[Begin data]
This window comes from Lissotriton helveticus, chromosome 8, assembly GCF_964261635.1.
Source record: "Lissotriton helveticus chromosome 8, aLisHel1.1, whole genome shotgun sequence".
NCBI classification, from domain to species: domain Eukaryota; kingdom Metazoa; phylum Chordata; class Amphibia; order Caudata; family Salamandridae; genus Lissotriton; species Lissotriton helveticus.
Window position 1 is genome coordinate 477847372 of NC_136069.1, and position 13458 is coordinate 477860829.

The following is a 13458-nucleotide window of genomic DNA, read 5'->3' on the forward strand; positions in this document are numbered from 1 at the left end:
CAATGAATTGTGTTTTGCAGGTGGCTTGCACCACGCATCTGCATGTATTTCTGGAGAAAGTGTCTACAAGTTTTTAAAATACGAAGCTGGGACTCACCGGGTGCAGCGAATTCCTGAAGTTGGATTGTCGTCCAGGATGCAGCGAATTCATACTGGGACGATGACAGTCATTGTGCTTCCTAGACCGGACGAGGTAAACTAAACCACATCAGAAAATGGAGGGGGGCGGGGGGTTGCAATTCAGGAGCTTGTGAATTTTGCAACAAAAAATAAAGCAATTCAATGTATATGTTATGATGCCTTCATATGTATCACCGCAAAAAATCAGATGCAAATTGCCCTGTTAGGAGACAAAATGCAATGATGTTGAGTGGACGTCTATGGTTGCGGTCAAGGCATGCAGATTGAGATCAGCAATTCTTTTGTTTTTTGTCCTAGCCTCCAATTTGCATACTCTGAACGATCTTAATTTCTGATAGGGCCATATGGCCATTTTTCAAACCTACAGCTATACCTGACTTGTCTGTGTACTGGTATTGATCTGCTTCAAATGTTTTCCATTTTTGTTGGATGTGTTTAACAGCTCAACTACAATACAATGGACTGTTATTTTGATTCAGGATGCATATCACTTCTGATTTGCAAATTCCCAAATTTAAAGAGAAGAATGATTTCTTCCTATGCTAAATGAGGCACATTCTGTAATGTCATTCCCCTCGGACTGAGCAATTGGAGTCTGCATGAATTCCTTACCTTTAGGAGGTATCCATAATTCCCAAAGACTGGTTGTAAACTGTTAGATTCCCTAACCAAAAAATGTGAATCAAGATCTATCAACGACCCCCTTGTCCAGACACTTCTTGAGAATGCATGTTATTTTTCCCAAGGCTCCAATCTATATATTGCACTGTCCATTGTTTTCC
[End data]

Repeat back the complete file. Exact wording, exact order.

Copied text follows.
This window comes from Lissotriton helveticus, chromosome 8, assembly GCF_964261635.1.
Source record: "Lissotriton helveticus chromosome 8, aLisHel1.1, whole genome shotgun sequence".
NCBI classification, from domain to species: domain Eukaryota; kingdom Metazoa; phylum Chordata; class Amphibia; order Caudata; family Salamandridae; genus Lissotriton; species Lissotriton helveticus.
Window position 1 is genome coordinate 477847372 of NC_136069.1, and position 13458 is coordinate 477860829.

The following is a 13458-nucleotide window of genomic DNA, read 5'->3' on the forward strand; positions in this document are numbered from 1 at the left end:
CAATGAATTGTGTTTTGCAGGTGGCTTGCACCACGCATCTGCATGTATTTCTGGAGAAAGTGTCTACAAGTTTTTAAAATACGAAGCTGGGACTCACCGGGTGCAGCGAATTCCTGAAGTTGGATTGTCGTCCAGGATGCAGCGAATTCATACTGGGACGATGACAGTCATTGTGCTTCCTAGACCGGACGAGGTAAACTAAACCACATCAGAAAATGGAGGGGGGCGGGGGGTTGCAATTCAGGAGCTTGTGAATTTTGCAACAAAAAATAAAGCAATTCAATGTATATGTTATGATGCCTTCATATGTATCACCGCAAAAAATCAGATGCAAATTGCCCTGTTAGGAGACAAAATGCAATGATGTTGAGTGGACGTCTATGGTTGCGGTCAAGGCATGCAGATTGAGATCAGCAATTCTTTTGTTTTTTGTCCTAGCCTCCAATTTGCATACTCTGAACGATCTTAATTTCTGATAGGGCCATATGGCCATTTTTCAAACCTACAGCTATACCTGACTTGTCTGTGTACTGGTATTGATCTGCTTCAAATGTTTTCCATTTTTGTTGGATGTGTTTAACAGCTCAACTACAATACAATGGACTGTTATTTTGATTCAGGATGCATATCACTTCTGATTTGCAAATTCCCAAATTTAAAGAGAAGAATGATTTCTTCCTATGCTAAATGAGGCACATTCTGTAATGTCATTCCCCTCGGACTGAGCAATTGGAGTCTGCATGAATTCCTTACCTTTAGGAGGTATCCATAATTCCCAAAGACTGGTTGTAAACTGTTAGATTCCCTAACCAAAAAATGTGAATCAAGATCTATCAACGACCCCCTTGTCCAGACACTTCTTGAGAATGCATGTTATTTTTCCCAAGGCTCCAATCTATATATTGCACTGTCCATTGTTTTCC